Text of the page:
I am staring blankly at a warehouse full of stage pieces, props, theater seats, lights, risers, scenery, pieces of wood stuck together that once might have been a portal; I am realizing how inanimate this theater stuff now seems, this stuff that when assembled in the right combinations brings to life, as it had so many times, a play.
These remnants, lying dormant, are what's left of Spontaneous Productions Inc., now dead, one of Boise's community theaters where actors, directors, technicians, ticket takers and audiences practiced and enjoyed creative freedom.
It started some 10 or so years ago as the invention of Boise's gay and lesbian community and was guided for many years by the late Scott Stewart. Its name came from the group's never-ending problem: the lack of a theatrical space it could call home. Over the years, the theater performed in several venues, once even in someone's driveway. Three years ago, the troupe had to rent expensive quarters on Latah so that it could once again present its annual fund-raiser production, The Rocky Horror Picture Show.
I was drawn to the group when it was housed in cramped quarters on Williams Street, abutting a beauty salon. I reviewed (for BW) Scott Stewart's last show, which happened to be Rocky Horror. Stewart brought the wild and crazy production off with precision, making the best possible use of a very small stage. I then reviewed (also for BW) Terrence McNally's Love! Valour! Compassion! and wrote that it was first-class.
Pretty soon, I was on the theater's board and watched it continue to graduate from titillating plays like Cute Boys in Their Underpants Fight the Evil Trolls to productions like Gross Indecency: The Three Trials of Oscar Wild and The Night Thoreau Spent in Jail. Just before Spontaneous lost its space on Williams, the company presented another McNally play, The Lisbon Traviata. (During this production, we found out that the venue was once a Boise firehouse and that the grandfather of David Rose, one of the two leads in the show, had autographed a brick on the building's wall 50 years before, along with several of his peers).
It became obvious that Spontaneous was appealing to a broader audience, presenting dramas in which everyone could find an emotional stake. It also became obvious that the emotions crossing the footlights, creating laughter and tears, were universal and could not (and should not) be defined by sexual orientation.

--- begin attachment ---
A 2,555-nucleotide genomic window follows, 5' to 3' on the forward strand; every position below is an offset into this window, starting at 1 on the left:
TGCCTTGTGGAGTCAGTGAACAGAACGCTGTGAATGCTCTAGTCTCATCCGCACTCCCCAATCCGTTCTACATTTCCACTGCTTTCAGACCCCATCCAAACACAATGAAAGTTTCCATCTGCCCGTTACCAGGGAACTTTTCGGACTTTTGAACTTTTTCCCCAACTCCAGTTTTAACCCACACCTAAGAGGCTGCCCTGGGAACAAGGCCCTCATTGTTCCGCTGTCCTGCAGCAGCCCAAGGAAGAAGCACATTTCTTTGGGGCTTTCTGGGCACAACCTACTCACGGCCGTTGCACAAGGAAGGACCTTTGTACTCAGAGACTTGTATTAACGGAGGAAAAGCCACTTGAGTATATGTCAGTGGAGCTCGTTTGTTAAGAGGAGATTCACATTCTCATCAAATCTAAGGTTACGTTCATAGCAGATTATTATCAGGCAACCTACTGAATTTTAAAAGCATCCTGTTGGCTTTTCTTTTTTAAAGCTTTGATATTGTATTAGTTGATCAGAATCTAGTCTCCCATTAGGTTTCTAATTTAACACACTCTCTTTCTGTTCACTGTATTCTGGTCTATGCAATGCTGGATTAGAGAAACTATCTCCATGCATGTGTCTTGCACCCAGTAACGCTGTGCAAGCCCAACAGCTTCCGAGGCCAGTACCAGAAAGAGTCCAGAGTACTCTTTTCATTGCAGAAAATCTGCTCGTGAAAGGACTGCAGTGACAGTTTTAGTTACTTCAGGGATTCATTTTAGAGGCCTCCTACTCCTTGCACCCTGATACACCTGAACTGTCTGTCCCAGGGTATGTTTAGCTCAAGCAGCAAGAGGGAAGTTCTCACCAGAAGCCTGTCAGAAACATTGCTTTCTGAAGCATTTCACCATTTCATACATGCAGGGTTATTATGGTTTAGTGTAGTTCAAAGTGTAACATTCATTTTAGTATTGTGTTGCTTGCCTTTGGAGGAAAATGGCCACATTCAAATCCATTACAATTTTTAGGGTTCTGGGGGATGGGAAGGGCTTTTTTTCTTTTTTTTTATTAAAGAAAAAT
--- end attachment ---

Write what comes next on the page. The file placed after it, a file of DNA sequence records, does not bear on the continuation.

Months later, the theater relocated to the first incarnation of Visual Arts Collective in the Linen District and, with an expanded board of directors, made it clear that it wanted to offer directors and actors creative freedom with plays that knew no social or sexual boundaries, an expansion of the original Spontaneous mission.
Our first production at VAC was The Exonerated, the play about six people wrongly convicted of capital crimes who spent years on death row and finally were exonerated. It played to sellout audiences, and we thought Spontaneous was now going to become a permanent part of community theater in Boise. Actors, directors and backstage folks came to participate, and the atmosphere was exhilarating to anyone who cared about live theater.
We did shows like Closer, Nickel and Dimed on (Not) Getting By in America, Lips Together, Teeth Apart, Iron Kisses and, in conjunction with the Idaho Legal History Society, an original play about the 1907 trial of Big Bill Haywood for the murder of former Gov. Frank Steunenberg, titled The Gate on 16th Avenue (presented at Boise Little Theater because of its large seating capacity).
Then it happened again; we lost our space. The future looked dark if not impossible.
Not to say that loss of space, or little money, were the only contributors to the theater's demise. While we were a theatrical troupe, we suffered the slings and arrows of being human beings, each with an agenda that didn't always move the theater forward.
I have thought about those different agendas, the love, joy, anger and selfishness that were part of the everyday mix, and have decided that this was nothing but a reflection of who we are as a people. Every community theater, every theater, has the same intrapersonal problems, the jealousies, the selflessness, the purposeful people who were nevertheless present because they (we) all had some reason to want to reach something larger than ourselves with the great entertainment live theater can be.
There was no service, no memorial. Spontaneous still beats in the hearts of those who participated, and, who know, someday, just like Mickey Rooney and Judy Garland, someone will say out loud: "Hey, let's put on a show." And the inevitable response: "Yeah! But where?"